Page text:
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Embracing Corporate Social Responsibility – The Role Of CSR In The Present Era

Shreya Bansal elaborates upon the concept of Corporate Social Responsibility (CSR), and its attached significance within the social realm due to its myriad befits to the citizenry at levels such as environmental etc.
She emphasizes upon the fine line of a difference between CSR and Corporate Philanthropy and other provisions pertaining to CSR.

Corporate Social Responsibility (CSR) is one of the most important developments of the 21st century. It may become the key to winning over the consumers, a chance to give back to the society and building a socially responsible reputation of the corporate that will stand the tests of time. The Indian Companies Act, 2013 has provisions on CSR which are mandatory for certain category of companies. By mandating CSR, India has become the first country in the world to legislate it. In the competitive times of today where the consumers are expecting a lot from the business, it has become important to imbibe CSR in the regular business activities. It has become essential for the management to embrace the social responsibility of the corporate and look into the bigger picture where the corporate works not only for profit maximisation of the shareholders but for benefit maximisation for its stakeholders.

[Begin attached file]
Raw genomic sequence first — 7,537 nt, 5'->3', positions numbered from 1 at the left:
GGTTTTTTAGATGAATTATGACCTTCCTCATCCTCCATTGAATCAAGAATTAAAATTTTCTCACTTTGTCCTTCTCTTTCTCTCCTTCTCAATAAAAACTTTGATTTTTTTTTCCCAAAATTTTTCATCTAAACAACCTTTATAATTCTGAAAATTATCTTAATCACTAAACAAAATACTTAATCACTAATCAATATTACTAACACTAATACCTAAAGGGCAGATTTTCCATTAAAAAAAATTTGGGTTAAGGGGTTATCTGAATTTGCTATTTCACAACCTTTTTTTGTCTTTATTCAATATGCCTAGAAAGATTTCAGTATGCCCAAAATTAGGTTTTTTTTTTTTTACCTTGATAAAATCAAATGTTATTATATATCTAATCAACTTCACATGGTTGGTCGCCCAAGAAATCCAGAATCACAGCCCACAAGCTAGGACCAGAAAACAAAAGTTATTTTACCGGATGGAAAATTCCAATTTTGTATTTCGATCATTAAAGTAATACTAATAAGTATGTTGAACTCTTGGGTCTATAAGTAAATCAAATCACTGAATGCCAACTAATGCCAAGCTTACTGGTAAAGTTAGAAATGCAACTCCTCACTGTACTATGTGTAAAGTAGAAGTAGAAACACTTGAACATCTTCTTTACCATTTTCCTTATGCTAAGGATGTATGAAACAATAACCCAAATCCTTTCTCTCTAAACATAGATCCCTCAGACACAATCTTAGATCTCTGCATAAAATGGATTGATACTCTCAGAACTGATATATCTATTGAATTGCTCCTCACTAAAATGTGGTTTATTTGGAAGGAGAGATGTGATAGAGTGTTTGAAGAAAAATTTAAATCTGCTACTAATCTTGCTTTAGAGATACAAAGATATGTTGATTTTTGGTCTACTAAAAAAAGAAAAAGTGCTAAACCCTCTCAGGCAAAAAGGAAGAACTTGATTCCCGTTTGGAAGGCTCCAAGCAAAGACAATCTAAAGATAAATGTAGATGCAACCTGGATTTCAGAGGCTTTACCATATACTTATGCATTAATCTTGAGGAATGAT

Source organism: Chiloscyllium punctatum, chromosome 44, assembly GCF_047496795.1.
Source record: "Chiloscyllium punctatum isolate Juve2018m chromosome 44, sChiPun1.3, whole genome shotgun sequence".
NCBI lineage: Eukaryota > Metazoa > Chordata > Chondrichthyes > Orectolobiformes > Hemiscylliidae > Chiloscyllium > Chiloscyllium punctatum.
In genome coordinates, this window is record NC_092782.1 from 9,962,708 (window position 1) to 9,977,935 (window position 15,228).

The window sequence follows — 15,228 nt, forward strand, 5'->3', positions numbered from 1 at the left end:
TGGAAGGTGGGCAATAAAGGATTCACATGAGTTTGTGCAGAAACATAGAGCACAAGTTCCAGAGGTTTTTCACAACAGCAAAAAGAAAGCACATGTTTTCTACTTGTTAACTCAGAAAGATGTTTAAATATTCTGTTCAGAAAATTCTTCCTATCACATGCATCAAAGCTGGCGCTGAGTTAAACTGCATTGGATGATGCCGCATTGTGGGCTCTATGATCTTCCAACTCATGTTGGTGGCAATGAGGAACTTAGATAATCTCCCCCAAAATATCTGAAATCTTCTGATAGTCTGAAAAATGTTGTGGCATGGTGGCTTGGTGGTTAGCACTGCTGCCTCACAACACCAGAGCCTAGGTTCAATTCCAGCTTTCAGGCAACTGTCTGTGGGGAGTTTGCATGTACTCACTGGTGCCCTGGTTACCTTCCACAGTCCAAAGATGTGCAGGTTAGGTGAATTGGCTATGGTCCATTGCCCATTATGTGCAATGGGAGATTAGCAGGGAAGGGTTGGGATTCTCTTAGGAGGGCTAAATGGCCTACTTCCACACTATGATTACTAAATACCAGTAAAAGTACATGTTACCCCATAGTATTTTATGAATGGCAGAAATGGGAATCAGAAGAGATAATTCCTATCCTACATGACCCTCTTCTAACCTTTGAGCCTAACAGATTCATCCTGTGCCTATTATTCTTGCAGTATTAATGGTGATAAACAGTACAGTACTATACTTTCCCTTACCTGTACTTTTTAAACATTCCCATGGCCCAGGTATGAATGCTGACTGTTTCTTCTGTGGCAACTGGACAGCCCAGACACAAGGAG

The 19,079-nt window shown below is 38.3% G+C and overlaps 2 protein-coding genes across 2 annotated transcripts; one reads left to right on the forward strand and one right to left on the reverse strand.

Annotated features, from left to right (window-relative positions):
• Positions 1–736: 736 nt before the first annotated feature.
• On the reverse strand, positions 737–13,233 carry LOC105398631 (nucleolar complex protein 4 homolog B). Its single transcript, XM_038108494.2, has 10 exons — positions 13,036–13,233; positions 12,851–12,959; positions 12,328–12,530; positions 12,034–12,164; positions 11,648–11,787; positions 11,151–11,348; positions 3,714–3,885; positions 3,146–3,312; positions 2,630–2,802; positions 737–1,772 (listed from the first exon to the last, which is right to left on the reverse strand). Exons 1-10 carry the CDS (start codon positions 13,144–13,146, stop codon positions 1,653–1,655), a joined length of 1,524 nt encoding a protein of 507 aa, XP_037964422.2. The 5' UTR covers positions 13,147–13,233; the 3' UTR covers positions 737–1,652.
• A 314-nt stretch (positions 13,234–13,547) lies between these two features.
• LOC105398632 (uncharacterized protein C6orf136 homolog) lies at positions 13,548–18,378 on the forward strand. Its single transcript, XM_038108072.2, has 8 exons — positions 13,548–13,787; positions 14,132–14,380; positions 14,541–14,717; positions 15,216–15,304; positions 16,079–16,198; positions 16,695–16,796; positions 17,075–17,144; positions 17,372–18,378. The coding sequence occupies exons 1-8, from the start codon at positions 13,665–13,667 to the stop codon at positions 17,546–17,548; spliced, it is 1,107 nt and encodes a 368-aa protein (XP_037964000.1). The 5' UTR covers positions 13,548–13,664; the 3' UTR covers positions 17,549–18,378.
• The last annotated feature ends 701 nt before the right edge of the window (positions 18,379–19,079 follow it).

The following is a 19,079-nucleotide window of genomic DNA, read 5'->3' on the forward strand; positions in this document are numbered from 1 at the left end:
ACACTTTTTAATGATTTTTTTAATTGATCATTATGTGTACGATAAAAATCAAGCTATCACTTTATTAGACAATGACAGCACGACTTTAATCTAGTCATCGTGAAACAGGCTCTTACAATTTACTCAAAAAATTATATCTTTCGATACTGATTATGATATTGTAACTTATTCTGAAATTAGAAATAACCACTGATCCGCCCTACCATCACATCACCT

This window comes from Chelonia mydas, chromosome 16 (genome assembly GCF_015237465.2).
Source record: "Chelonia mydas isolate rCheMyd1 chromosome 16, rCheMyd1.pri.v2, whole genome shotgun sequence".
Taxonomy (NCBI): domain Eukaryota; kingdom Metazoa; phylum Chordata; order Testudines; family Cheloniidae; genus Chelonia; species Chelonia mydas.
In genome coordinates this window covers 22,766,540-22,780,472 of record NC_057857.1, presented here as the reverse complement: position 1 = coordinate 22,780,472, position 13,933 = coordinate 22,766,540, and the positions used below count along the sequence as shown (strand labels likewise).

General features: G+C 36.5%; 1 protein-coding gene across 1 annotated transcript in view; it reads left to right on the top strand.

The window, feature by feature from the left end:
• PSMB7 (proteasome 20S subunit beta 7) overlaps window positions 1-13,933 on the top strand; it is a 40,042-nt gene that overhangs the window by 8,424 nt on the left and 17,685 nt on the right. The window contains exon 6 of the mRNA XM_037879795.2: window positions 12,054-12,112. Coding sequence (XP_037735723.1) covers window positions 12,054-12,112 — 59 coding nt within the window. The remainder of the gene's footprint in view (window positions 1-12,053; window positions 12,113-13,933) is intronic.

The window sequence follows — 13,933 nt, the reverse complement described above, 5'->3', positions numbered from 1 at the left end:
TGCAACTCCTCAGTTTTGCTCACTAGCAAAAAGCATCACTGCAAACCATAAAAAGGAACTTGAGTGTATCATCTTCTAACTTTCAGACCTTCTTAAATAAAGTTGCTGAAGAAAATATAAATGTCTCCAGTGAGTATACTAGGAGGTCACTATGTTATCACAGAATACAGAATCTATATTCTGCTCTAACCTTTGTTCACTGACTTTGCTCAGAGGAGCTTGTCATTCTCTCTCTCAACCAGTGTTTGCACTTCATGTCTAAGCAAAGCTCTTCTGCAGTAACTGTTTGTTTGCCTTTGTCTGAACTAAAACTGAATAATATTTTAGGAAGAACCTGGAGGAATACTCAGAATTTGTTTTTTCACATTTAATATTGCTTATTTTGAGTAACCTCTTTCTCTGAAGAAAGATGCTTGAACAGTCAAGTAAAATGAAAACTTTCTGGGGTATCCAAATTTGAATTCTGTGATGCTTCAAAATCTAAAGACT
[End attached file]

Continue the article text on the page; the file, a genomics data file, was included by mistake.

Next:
What does Corporate Social Responsibility (CSR) entail? The definitions of CSR are varied; but generally it encompasses the notions of corporate philanthropy, holding business accountable, building essential social infrastructure, creating business value, corporate sustainability etc. As per UNIDO,”Corporate Social Responsibility is a management concept whereby companies integrate social and environmental concerns in their business operations and interactions with their stakeholders.” CSR keeps in mind the interests of not only the shareholders but all the stakeholders of the business. Corporate philanthropy that is, donating to charitable causes has always been prevalent among the businesses but CSR is a wider term that encapsulates corporate philanthropy as well as economic, legal and ethical responsibility of organizations.CSR relates to governance needs, social prosperity, poverty reduction, climate change, disaster resistance, sustainable development and corporate governance.